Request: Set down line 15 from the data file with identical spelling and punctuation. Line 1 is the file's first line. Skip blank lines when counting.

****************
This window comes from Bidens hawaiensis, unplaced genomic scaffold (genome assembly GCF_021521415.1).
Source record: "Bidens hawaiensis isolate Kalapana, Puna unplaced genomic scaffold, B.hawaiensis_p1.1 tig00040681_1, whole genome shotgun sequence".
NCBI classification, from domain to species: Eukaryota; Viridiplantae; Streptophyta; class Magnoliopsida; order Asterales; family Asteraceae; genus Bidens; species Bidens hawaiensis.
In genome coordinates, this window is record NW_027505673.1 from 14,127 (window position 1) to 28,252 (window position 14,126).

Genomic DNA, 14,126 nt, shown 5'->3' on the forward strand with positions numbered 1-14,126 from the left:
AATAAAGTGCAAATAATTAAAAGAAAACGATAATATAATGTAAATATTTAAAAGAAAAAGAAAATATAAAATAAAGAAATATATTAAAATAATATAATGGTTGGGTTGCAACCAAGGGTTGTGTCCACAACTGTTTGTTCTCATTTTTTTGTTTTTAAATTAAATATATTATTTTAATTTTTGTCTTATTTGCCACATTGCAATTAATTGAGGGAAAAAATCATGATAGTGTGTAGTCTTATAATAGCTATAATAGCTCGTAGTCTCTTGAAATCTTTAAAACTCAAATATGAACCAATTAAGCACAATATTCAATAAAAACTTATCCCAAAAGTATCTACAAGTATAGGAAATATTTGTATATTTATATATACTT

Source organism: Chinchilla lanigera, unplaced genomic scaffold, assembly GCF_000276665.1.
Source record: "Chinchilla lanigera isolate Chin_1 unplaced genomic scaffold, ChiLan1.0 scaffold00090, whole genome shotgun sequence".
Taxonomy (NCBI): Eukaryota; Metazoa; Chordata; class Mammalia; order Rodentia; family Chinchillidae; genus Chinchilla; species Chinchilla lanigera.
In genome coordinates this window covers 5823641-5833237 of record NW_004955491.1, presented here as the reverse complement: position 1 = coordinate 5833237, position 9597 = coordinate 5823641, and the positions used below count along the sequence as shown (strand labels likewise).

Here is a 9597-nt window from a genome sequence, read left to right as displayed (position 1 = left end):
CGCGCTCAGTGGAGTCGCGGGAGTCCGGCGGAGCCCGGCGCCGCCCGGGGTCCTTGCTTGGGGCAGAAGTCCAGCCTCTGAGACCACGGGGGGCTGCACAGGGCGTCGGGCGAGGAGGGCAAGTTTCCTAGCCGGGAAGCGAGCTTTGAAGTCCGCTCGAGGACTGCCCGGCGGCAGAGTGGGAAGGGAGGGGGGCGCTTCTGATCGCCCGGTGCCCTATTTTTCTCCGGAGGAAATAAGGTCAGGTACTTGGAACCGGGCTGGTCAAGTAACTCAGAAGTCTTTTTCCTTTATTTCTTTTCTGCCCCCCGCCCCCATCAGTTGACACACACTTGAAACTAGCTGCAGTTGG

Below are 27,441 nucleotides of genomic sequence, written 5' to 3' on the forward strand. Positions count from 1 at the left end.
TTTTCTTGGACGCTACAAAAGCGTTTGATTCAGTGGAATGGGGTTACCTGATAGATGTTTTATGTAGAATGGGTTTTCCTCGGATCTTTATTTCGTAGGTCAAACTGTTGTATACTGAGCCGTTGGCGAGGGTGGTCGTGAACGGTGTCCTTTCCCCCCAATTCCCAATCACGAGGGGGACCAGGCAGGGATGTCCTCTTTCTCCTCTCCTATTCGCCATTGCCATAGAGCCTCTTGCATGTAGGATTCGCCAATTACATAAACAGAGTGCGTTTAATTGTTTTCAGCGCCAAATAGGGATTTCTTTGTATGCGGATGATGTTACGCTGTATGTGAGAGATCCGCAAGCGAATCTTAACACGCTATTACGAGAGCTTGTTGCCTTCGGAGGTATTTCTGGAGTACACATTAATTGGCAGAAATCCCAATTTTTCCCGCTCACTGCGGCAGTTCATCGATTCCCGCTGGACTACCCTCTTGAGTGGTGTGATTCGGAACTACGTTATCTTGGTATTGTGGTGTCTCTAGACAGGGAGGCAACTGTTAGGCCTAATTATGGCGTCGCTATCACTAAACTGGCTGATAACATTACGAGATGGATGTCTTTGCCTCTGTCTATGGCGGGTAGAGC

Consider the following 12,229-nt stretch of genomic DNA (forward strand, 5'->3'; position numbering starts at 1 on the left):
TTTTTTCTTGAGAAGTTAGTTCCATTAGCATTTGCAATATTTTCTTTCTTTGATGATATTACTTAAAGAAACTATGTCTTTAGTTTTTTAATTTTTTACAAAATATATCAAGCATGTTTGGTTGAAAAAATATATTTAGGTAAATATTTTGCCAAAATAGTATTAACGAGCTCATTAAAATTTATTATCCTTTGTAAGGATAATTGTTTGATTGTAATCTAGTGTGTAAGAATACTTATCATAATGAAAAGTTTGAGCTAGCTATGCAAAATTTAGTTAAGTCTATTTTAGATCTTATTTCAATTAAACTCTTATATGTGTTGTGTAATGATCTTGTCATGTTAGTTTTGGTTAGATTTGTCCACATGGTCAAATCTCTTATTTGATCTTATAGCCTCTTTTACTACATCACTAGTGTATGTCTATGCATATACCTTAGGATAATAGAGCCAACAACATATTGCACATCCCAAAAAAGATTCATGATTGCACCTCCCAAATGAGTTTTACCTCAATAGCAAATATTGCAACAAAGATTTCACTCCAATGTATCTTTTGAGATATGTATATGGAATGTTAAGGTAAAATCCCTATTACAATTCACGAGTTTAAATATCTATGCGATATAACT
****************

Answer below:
Consider the following 12,229-nt stretch of genomic DNA (forward strand, 5'->3'; position numbering starts at 1 on the left):